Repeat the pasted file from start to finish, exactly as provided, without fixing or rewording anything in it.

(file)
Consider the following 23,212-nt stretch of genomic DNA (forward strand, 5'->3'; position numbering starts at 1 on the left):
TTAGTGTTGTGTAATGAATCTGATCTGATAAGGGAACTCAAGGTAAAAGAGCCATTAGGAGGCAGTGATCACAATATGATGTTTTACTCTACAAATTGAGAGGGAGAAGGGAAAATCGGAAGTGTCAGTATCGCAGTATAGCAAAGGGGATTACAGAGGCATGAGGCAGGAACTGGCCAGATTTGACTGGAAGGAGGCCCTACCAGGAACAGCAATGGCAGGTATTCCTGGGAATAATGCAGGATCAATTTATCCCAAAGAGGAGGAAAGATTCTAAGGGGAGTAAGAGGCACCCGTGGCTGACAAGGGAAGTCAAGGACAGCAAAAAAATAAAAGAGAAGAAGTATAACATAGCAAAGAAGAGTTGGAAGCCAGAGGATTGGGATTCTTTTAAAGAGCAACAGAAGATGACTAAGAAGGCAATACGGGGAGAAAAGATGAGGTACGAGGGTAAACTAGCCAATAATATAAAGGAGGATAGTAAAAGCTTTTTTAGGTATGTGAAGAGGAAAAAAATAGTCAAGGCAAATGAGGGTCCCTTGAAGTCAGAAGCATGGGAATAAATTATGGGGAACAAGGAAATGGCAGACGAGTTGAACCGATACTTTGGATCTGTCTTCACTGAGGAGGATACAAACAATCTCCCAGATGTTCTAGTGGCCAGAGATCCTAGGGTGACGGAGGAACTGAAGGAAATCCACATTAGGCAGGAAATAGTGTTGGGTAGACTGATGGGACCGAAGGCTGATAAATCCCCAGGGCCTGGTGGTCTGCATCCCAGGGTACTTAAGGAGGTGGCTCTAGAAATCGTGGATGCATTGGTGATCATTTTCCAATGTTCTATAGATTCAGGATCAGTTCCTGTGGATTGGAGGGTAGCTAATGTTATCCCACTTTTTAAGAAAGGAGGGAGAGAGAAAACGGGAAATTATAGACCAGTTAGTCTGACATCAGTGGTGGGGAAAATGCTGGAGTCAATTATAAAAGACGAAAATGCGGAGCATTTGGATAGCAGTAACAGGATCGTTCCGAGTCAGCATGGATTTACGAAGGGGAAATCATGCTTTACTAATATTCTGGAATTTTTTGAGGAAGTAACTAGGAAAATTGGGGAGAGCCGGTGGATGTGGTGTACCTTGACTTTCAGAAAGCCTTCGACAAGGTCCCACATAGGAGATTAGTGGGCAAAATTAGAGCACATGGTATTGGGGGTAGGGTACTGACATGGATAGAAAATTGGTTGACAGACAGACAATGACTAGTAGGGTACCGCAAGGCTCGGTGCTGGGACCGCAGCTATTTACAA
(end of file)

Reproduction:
Consider the following 23,212-nt stretch of genomic DNA (forward strand, 5'->3'; position numbering starts at 1 on the left):
TTAGTGTTGTGTAATGAATCTGATCTGATAAGGGAACTCAAGGTAAAAGAGCCATTAGGAGGCAGTGATCACAATATGATGTTTTACTCTACAAATTGAGAGGGAGAAGGGAAAATCGGAAGTGTCAGTATCGCAGTATAGCAAAGGGGATTACAGAGGCATGAGGCAGGAACTGGCCAGATTTGACTGGAAGGAGGCCCTACCAGGAACAGCAATGGCAGGTATTCCTGGGAATAATGCAGGATCAATTTATCCCAAAGAGGAGGAAAGATTCTAAGGGGAGTAAGAGGCACCCGTGGCTGACAAGGGAAGTCAAGGACAGCAAAAAAATAAAAGAGAAGAAGTATAACATAGCAAAGAAGAGTTGGAAGCCAGAGGATTGGGATTCTTTTAAAGAGCAACAGAAGATGACTAAGAAGGCAATACGGGGAGAAAAGATGAGGTACGAGGGTAAACTAGCCAATAATATAAAGGAGGATAGTAAAAGCTTTTTTAGGTATGTGAAGAGGAAAAAAATAGTCAAGGCAAATGAGGGTCCCTTGAAGTCAGAAGCATGGGAATAAATTATGGGGAACAAGGAAATGGCAGACGAGTTGAACCGATACTTTGGATCTGTCTTCACTGAGGAGGATACAAACAATCTCCCAGATGTTCTAGTGGCCAGAGATCCTAGGGTGACGGAGGAACTGAAGGAAATCCACATTAGGCAGGAAATAGTGTTGGGTAGACTGATGGGACCGAAGGCTGATAAATCCCCAGGGCCTGGTGGTCTGCATCCCAGGGTACTTAAGGAGGTGGCTCTAGAAATCGTGGATGCATTGGTGATCATTTTCCAATGTTCTATAGATTCAGGATCAGTTCCTGTGGATTGGAGGGTAGCTAATGTTATCCCACTTTTTAAGAAAGGAGGGAGAGAGAAAACGGGAAATTATAGACCAGTTAGTCTGACATCAGTGGTGGGGAAAATGCTGGAGTCAATTATAAAAGACGAAAATGCGGAGCATTTGGATAGCAGTAACAGGATCGTTCCGAGTCAGCATGGATTTACGAAGGGGAAATCATGCTTTACTAATATTCTGGAATTTTTTGAGGAAGTAACTAGGAAAATTGGGGAGAGCCGGTGGATGTGGTGTACCTTGACTTTCAGAAAGCCTTCGACAAGGTCCCACATAGGAGATTAGTGGGCAAAATTAGAGCACATGGTATTGGGGGTAGGGTACTGACATGGATAGAAAATTGGTTGACAGACAGACAATGACTAGTAGGGTACCGCAAGGCTCGGTGCTGGGACCGCAGCTATTTACAA